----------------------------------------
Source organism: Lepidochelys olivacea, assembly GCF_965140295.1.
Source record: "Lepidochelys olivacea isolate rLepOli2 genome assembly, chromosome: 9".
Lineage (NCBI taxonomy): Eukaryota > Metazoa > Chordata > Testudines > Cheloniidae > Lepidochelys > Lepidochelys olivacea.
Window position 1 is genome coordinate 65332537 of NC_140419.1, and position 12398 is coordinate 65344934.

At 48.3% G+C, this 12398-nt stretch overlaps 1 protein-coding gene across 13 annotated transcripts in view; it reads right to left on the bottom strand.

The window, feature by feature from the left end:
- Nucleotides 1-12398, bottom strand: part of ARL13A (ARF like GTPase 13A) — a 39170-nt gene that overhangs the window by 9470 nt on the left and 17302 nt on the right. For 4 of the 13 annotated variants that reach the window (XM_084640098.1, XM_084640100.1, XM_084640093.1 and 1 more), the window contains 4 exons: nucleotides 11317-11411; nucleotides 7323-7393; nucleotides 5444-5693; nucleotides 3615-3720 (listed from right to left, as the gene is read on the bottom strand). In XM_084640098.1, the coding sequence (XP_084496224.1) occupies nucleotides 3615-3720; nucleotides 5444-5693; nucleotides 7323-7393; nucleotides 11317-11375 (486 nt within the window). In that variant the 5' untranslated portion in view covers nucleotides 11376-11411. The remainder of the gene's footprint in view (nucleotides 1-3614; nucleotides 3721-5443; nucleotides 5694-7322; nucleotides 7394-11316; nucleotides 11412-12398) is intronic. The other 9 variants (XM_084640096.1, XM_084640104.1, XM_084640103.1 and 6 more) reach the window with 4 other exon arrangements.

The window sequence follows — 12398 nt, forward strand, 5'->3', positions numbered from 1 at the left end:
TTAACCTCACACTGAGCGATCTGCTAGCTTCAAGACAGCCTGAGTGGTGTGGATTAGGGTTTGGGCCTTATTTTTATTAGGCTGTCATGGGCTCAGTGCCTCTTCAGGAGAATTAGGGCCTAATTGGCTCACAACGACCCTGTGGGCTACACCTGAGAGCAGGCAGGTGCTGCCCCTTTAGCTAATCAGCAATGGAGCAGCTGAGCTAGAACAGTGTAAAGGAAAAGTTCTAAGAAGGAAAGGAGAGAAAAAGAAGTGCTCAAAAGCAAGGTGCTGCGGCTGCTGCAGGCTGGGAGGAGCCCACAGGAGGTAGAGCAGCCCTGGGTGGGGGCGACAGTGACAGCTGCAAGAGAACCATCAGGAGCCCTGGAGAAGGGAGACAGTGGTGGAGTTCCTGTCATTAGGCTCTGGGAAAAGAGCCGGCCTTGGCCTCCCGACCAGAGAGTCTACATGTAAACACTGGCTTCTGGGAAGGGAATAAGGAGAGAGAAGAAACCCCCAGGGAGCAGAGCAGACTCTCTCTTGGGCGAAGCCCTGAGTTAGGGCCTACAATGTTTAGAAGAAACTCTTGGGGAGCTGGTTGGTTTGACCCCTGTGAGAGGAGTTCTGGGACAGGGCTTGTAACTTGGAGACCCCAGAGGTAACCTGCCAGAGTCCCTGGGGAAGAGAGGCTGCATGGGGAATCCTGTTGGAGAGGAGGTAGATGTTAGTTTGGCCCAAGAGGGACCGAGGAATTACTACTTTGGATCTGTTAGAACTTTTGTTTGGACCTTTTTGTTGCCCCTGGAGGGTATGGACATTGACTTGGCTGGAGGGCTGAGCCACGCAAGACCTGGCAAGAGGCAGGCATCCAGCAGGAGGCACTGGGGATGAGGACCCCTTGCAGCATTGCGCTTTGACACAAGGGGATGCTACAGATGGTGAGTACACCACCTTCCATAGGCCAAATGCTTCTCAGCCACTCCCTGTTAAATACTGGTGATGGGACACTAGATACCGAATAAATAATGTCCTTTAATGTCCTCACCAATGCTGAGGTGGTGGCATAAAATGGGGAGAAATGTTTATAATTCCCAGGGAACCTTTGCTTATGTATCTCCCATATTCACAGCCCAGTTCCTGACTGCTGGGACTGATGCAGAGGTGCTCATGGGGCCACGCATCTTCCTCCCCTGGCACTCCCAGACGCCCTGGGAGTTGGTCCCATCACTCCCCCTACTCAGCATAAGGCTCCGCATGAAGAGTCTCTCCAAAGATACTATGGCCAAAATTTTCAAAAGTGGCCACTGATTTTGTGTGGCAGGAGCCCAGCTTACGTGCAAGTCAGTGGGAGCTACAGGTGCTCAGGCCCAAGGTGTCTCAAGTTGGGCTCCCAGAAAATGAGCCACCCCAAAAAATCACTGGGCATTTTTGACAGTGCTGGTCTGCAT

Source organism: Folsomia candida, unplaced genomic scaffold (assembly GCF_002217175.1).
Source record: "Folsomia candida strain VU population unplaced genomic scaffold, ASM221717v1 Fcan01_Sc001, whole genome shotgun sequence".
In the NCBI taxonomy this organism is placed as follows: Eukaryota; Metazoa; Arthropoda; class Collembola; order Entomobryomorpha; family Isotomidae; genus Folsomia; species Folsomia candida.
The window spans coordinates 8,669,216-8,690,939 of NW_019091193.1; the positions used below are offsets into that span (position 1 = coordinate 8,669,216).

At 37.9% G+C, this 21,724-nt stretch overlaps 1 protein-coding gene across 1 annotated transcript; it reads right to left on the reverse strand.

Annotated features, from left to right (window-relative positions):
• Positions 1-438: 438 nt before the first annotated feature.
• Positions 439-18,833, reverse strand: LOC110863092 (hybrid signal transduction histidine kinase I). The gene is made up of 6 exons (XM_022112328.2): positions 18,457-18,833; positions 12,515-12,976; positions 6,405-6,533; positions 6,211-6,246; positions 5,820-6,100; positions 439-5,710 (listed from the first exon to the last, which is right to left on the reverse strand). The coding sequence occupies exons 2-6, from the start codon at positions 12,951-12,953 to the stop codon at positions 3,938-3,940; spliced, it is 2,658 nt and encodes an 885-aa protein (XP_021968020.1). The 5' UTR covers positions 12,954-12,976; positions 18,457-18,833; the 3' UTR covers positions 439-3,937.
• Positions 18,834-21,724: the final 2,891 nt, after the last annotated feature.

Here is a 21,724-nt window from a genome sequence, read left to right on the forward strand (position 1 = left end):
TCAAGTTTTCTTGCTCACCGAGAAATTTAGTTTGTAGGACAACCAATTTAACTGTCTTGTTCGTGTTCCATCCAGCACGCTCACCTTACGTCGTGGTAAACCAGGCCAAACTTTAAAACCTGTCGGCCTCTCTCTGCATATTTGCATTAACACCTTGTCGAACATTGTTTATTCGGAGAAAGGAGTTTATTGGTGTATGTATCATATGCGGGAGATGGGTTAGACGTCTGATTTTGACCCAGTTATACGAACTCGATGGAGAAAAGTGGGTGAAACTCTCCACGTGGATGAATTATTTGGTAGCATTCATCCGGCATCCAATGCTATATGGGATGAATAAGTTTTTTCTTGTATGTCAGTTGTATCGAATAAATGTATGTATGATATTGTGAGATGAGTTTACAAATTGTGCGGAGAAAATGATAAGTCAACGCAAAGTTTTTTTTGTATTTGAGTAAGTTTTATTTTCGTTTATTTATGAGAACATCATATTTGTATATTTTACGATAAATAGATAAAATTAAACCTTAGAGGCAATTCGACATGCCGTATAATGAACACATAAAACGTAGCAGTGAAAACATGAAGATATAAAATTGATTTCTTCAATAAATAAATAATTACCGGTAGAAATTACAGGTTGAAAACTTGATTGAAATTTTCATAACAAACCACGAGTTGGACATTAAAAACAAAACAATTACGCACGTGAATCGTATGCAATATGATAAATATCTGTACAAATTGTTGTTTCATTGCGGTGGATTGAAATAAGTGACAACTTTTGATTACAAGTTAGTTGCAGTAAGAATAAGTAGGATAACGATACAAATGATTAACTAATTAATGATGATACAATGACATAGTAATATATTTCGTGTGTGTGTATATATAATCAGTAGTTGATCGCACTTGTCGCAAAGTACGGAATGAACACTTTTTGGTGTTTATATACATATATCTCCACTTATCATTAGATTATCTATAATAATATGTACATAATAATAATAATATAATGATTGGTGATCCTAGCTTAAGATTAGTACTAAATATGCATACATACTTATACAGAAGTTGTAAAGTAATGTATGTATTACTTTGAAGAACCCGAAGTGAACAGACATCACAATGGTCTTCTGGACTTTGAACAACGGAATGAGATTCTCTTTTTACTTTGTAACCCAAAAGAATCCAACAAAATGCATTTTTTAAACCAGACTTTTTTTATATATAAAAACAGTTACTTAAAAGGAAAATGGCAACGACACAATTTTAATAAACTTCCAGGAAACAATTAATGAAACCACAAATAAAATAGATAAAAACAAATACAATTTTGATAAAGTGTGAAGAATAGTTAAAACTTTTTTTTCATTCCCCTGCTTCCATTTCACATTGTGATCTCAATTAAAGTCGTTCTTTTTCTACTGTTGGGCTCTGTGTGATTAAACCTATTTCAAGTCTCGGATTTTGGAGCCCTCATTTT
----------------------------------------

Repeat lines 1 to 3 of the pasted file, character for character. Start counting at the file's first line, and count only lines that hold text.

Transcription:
Source organism: Lepidochelys olivacea, assembly GCF_965140295.1.
Source record: "Lepidochelys olivacea isolate rLepOli2 genome assembly, chromosome: 9".
Lineage (NCBI taxonomy): Eukaryota > Metazoa > Chordata > Testudines > Cheloniidae > Lepidochelys > Lepidochelys olivacea.